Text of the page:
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Monthly Archives: November 2009

Birthday Feast At Imperial Palace

SoupI turned 27 last week and decided to celebrate in the Mango way: with a feast. I had read New York Times restaurant critic Sam Sifton’s one-star review of Imperial Palace a few weeks ago and had been intrigued by the expertly made Cantonese seafood dishes he described. It sounded worthy of the trek to the Flushing neighborhood of Queens to try it out. (It’s also worth noting, as Eater did, that Sifton went to Queens within his first month on the job when most reviewers have stuck primarily to Manhattan.) Unlike most of the restaurants Sifton reviews, I figured this would actually be one in which my friends and I could afford to eat—and not just eat, but feast. With this goal in mind, we took the 7 train to the end and met on the corner of Roosevelt and Main Street.

Four of us arrived before the rest of the group and decided to get a drink while we waited. Suitable bars did not seem forthcoming until we happened upon Mingle Beer House, a Taiwanese bar with an international selection of beers, karaoke and what looked like delicious food. We ordered beers and sat at the neon-lit bar chomping those delicious Asian peanuts and listening to a female karaoke singer belt it out while a group of men dined on hot pot. It felt like a scene from “Lost In Translation,” and I loved it. I plan to go back for food soon.

Cold Jellyfish SaladWe finished our beers and then walked to Imperial Palace. In many ways, the large dining room with red-tablecloth-topped, round tables is like so many Chinese restaurants we’ve all been to. The difference here was that my friends and I were the only non-Chinese people in the near-full restaurant. We were immediately shown to an empty table and got down to the business of ordering. The only alcohol served here is beer—Tsingtao, Heineken and Budweiser. Tsingtao seemed the way to go. Following Sifton’s advice, we also started with soup made with pork, tofu and mustard greens. After the review’s description of the dish as “verdant, porky mustard greens and white pillows of tofu in a glistening broth,” I was frankly disappointed. The pork was dry and too lean, and even the pleasant gingery broth wasn’t enough to boost the flavor. I had not given up on Sifton yet, though, so we ordered the cold jellyfish salad, another of his recommendations. That dish (pictured here) was better. The texture of the strips of jellyfish reminded me of eating seaweed. They were chewy with a little crunch as you managed to bite through them, and the soy and black vinegar sauce kept them lively.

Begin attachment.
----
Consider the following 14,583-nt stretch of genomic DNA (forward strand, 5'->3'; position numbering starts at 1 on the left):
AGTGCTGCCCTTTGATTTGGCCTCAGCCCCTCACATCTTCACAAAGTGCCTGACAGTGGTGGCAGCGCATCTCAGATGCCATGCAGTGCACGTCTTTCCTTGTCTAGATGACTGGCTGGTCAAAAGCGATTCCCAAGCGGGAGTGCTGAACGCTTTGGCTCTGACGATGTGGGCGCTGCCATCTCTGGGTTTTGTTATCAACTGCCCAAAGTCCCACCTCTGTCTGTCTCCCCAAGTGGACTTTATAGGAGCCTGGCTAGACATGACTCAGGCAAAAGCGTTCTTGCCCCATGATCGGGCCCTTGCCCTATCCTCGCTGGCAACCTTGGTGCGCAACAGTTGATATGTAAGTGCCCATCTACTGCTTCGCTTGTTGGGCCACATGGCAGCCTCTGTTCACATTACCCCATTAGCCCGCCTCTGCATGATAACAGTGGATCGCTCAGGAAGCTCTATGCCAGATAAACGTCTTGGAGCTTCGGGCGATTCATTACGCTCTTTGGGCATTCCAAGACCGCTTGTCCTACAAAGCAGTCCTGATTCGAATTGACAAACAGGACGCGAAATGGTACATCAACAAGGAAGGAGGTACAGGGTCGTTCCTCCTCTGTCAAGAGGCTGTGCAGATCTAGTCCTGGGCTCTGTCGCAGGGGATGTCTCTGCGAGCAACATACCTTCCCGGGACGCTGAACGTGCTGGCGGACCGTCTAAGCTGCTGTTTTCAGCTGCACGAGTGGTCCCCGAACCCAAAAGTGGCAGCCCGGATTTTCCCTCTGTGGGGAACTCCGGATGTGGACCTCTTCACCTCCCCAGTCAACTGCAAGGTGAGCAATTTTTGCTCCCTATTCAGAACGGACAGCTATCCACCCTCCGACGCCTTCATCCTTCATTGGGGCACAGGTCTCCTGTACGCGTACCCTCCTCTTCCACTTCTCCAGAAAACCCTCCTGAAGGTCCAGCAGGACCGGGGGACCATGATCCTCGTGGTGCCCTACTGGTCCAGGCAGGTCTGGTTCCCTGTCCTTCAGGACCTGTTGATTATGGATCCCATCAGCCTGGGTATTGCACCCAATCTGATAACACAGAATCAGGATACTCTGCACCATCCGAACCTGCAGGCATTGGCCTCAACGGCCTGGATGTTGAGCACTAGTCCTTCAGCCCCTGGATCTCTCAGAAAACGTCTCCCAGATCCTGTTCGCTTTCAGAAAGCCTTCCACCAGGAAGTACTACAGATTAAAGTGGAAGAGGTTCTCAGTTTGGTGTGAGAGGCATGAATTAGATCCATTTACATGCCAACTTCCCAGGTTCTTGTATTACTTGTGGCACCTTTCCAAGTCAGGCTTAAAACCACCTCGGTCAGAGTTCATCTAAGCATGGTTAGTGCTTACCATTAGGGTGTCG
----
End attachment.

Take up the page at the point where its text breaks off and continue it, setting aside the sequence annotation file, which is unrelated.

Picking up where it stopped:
SablefishThe favorite dish of the evening was the sable, served on a sizzling cast iron platter and positively melting in a delightful savory pile of onions and salty black bean sauce. The crispy fried chicken was also a winner with its crackling exterior and moist, tender center. The sauce that came with it (Sifton described it as fermented red bean sauce, but it didn’t taste like that to me) was too thin and too mild. I wanted something spicy or with a punch of pungent flavor to complement the sweetness of the chicken. Still, we ordered a whole bird and left nothing on the plate.

Dungeness Crab and Sticky RiceAs a Northwesterner, I was looking forward to the Dungeness crab cooked in a steamed over sticky rice and river leaves. I continue to believe that Dungeness crab is sweeter and more tender than lobster, but Imperial Palace’s preparation did not do it justice. The crab tasted a little mealy and overdone, probably a result of the fact that it had to be shipped here from the Pacific. For this reason, it might have been worthwhile to try the more local lobster. The rice had good texture, but I found it surprisingly bland. I wanted sauce or ginger or heat or something to make it sparkle.

Clams in Black Bean SauceI felt a bit discouraged by the mixed bag of dishes we tried, but our grand finale the clams in black bean sauce was another keeper. The sauce was nuanced and coated each of the tender clams in a flavorful, salty bath. Scallions dotted the landscape. As we finished off the dish, our server brought plates of lychee and pineapple for dessert. It wasn’t exactly a birthday cake, but it was an appropriately authentic finish to our eating adventure. The food at Imperial Palace was successful in many instances but didn’t knock it out of the park. Still, it was a great place to share a meal with friends who are devoted enough to come to Queens and eat jellyfish, all to celebrate the birth of little ‘ole me.